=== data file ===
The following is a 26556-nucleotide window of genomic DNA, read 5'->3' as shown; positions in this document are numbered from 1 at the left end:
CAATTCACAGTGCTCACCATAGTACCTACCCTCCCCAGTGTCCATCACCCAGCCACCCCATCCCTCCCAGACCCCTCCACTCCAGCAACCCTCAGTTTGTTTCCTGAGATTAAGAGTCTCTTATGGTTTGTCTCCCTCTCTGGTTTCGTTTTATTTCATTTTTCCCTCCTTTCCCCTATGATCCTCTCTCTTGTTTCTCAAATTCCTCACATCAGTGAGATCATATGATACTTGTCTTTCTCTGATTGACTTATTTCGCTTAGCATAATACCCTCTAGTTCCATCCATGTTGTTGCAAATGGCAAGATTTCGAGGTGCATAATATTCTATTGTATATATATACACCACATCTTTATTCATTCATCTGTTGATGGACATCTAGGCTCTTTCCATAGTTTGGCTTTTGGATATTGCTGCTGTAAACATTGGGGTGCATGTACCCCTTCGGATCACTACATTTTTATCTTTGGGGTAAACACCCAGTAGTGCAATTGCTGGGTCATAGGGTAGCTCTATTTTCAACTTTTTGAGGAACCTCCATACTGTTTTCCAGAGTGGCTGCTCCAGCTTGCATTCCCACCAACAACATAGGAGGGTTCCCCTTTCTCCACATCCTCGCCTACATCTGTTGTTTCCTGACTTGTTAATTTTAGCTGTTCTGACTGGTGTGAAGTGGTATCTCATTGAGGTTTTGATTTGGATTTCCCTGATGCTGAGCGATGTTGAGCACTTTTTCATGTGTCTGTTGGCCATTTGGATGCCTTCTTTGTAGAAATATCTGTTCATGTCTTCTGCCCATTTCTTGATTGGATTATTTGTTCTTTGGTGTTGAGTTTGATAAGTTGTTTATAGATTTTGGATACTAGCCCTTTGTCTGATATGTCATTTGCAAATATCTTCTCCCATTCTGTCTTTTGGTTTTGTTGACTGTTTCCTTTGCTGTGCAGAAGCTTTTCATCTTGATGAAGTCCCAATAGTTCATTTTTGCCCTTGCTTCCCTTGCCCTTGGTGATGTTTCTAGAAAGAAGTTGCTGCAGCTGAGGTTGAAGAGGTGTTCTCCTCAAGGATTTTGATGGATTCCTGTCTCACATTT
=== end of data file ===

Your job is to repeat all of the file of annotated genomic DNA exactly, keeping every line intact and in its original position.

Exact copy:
The following is a 26556-nucleotide window of genomic DNA, read 5'->3' as shown; positions in this document are numbered from 1 at the left end:
CAATTCACAGTGCTCACCATAGTACCTACCCTCCCCAGTGTCCATCACCCAGCCACCCCATCCCTCCCAGACCCCTCCACTCCAGCAACCCTCAGTTTGTTTCCTGAGATTAAGAGTCTCTTATGGTTTGTCTCCCTCTCTGGTTTCGTTTTATTTCATTTTTCCCTCCTTTCCCCTATGATCCTCTCTCTTGTTTCTCAAATTCCTCACATCAGTGAGATCATATGATACTTGTCTTTCTCTGATTGACTTATTTCGCTTAGCATAATACCCTCTAGTTCCATCCATGTTGTTGCAAATGGCAAGATTTCGAGGTGCATAATATTCTATTGTATATATATACACCACATCTTTATTCATTCATCTGTTGATGGACATCTAGGCTCTTTCCATAGTTTGGCTTTTGGATATTGCTGCTGTAAACATTGGGGTGCATGTACCCCTTCGGATCACTACATTTTTATCTTTGGGGTAAACACCCAGTAGTGCAATTGCTGGGTCATAGGGTAGCTCTATTTTCAACTTTTTGAGGAACCTCCATACTGTTTTCCAGAGTGGCTGCTCCAGCTTGCATTCCCACCAACAACATAGGAGGGTTCCCCTTTCTCCACATCCTCGCCTACATCTGTTGTTTCCTGACTTGTTAATTTTAGCTGTTCTGACTGGTGTGAAGTGGTATCTCATTGAGGTTTTGATTTGGATTTCCCTGATGCTGAGCGATGTTGAGCACTTTTTCATGTGTCTGTTGGCCATTTGGATGCCTTCTTTGTAGAAATATCTGTTCATGTCTTCTGCCCATTTCTTGATTGGATTATTTGTTCTTTGGTGTTGAGTTTGATAAGTTGTTTATAGATTTTGGATACTAGCCCTTTGTCTGATATGTCATTTGCAAATATCTTCTCCCATTCTGTCTTTTGGTTTTGTTGACTGTTTCCTTTGCTGTGCAGAAGCTTTTCATCTTGATGAAGTCCCAATAGTTCATTTTTGCCCTTGCTTCCCTTGCCCTTGGTGATGTTTCTAGAAAGAAGTTGCTGCAGCTGAGGTTGAAGAGGTGTTCTCCTCAAGGATTTTGATGGATTCCTGTCTCACATTT